By Lowell Randel, FASS Science Policy Director
On January 7th, the National Academy of Sciences (NAS) released its report entitled “Critical Role of Animal Science Research in Food Security and Sustainability.” The report documents the important contributions that animal science and animal agriculture make to society and finds that current funding levels are not sufficient to meet global demands.
USDA Under Secretary Cathy Woteki welcomed the report by stating, “This National Academy of Sciences report highlights the importance and need to increase animal science research and our investment in meeting future animal protein needs, both domestically and globally, through sustainable agriculture.” She went on to state, “The findings support and lend urgency to USDA’s investments in research through the Agricultural Research Service, USDA’s chief intramural scientific research agency, and the National Institute of Food and Agriculture, which advances agricultural research, education and extension to solve societal challenges.”
Over the past two decades, public funding of animal science research has been stagnant. Growth in U.S. research related to animal agriculture productivity and sustainability is imperative, and the report recommends that the public investment in animal science should be increased to make up for past years of underfunding and to help meet future needs. The report also identifies key areas where enhanced public funding can help provide science-based solutions to improve animal productivity, increase food safety and food security, improve sustainability, and address public concerns about animal welfare.
Major recommendations in the report include:
- To meet current and future animal protein demand, and to sustain corresponding infrastructure and capacity, public support for animal science research (especially basic research) should be restored to at least past levels of real dollars and maintained at a rate that meets or exceeds the annual rate of research inflation.
- Support of technology development and adoption should continue by both public and private sectors.
- Research should be conducted to understand societal concerns regarding the adoption of these technologies and the most effective methods to respectfully engage and communicate with the public.
- Research should continue to develop a better understanding of nutrient metabolism and utilization in the animal and the effects of those nutrients on gene expression.
- Research should continue to identify alternative feed ingredients that are inedible to humans and will notably reduce the cost of animal protein production while improving the environmental footprint.
- There is a need to explore alternatives to the use of medically important subtherapeutic antibiotics while providing the same or greater benefits in improved feed efficiency, disease prevention and overall animal health.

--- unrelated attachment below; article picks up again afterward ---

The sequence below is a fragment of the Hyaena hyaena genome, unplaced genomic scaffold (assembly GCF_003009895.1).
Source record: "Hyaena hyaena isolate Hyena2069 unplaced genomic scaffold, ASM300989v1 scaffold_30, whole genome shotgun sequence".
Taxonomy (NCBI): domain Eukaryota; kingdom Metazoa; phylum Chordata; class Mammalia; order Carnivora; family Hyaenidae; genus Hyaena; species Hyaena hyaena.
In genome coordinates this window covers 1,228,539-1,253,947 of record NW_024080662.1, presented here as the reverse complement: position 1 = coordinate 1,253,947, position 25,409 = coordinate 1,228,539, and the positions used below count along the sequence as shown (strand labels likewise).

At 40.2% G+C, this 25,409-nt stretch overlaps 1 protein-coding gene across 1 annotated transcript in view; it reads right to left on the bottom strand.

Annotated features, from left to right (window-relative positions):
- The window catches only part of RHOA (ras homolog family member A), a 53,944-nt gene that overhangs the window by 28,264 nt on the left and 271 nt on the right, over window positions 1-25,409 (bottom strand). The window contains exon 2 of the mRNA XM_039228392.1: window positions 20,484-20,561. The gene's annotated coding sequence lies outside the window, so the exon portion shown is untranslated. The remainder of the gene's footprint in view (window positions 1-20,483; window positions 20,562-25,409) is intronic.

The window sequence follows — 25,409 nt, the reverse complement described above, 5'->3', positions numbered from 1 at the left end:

- There is a need to build capacity and direct funding toward high-priority animal welfare research areas.
- Research needs to be devoted to the development of geographically appropriate climate change adaptive strategies and their effect on greenhouse gas emissions and pollutants involving biogeochemical cycling.
- Socioeconomic and animal science research should be integrated so that researchers, administrators and decision makers can be guided and informed in conducting and funding effective, efficient and productive research and technology transfer.
- There is a need to establish a strong focus on communications research as related to animal science research and animal agriculture, with the goals of enhancing knowledge dissemination, respectful stakeholder participation and engagement, and informed decision-making.
- To sustainably meet increasing demands for animal protein in developing countries, stakeholders at the national level should be involved in establishing animal science research priorities.
- Research devoted to understanding and overcoming the barriers to technology adoption in developed and developing countries needs to be conducted.
- Research, education (e.g., training in biosecurity), and appropriate infrastructures should be enhanced in developing countries to alleviate the problems of animal diseases and zoonoses that result in enormous losses to animal health, animal producer livelihoods, national and regional economies, and human health.
FASS worked closely with USDA and NAS during the development of the study concept and participated in the two public sessions held by the study committee. The report acknowledges the efforts of FASS to develop the FAIR 2012 process and builds on the FAIR 2012 report. A full copy of the NAS report can be found by clicking here.